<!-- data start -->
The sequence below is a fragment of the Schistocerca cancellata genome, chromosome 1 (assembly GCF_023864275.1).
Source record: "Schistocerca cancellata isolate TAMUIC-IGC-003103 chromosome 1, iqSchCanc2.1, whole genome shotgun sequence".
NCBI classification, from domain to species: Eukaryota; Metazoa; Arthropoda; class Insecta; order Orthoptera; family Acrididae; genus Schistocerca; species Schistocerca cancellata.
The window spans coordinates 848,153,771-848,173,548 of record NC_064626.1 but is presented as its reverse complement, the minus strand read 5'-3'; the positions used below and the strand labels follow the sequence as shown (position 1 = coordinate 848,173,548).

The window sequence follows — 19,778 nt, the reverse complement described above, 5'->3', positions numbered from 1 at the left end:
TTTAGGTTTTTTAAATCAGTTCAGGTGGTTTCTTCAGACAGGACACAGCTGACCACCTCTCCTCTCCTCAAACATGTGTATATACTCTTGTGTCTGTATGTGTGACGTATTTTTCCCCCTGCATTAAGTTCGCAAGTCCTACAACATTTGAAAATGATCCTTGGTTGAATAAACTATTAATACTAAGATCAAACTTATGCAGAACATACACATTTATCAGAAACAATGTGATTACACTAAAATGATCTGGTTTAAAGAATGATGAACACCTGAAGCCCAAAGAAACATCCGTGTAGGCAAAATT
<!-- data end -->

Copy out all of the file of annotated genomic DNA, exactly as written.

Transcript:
The sequence below is a fragment of the Schistocerca cancellata genome, chromosome 1 (assembly GCF_023864275.1).
Source record: "Schistocerca cancellata isolate TAMUIC-IGC-003103 chromosome 1, iqSchCanc2.1, whole genome shotgun sequence".
NCBI classification, from domain to species: Eukaryota; Metazoa; Arthropoda; class Insecta; order Orthoptera; family Acrididae; genus Schistocerca; species Schistocerca cancellata.
The window spans coordinates 848,153,771-848,173,548 of record NC_064626.1 but is presented as its reverse complement, the minus strand read 5'-3'; the positions used below and the strand labels follow the sequence as shown (position 1 = coordinate 848,173,548).

The window sequence follows — 19,778 nt, the reverse complement described above, 5'->3', positions numbered from 1 at the left end:
TTTAGGTTTTTTAAATCAGTTCAGGTGGTTTCTTCAGACAGGACACAGCTGACCACCTCTCCTCTCCTCAAACATGTGTATATACTCTTGTGTCTGTATGTGTGACGTATTTTTCCCCCTGCATTAAGTTCGCAAGTCCTACAACATTTGAAAATGATCCTTGGTTGAATAAACTATTAATACTAAGATCAAACTTATGCAGAACATACACATTTATCAGAAACAATGTGATTACACTAAAATGATCTGGTTTAAAGAATGATGAACACCTGAAGCCCAAAGAAACATCCGTGTAGGCAAAATT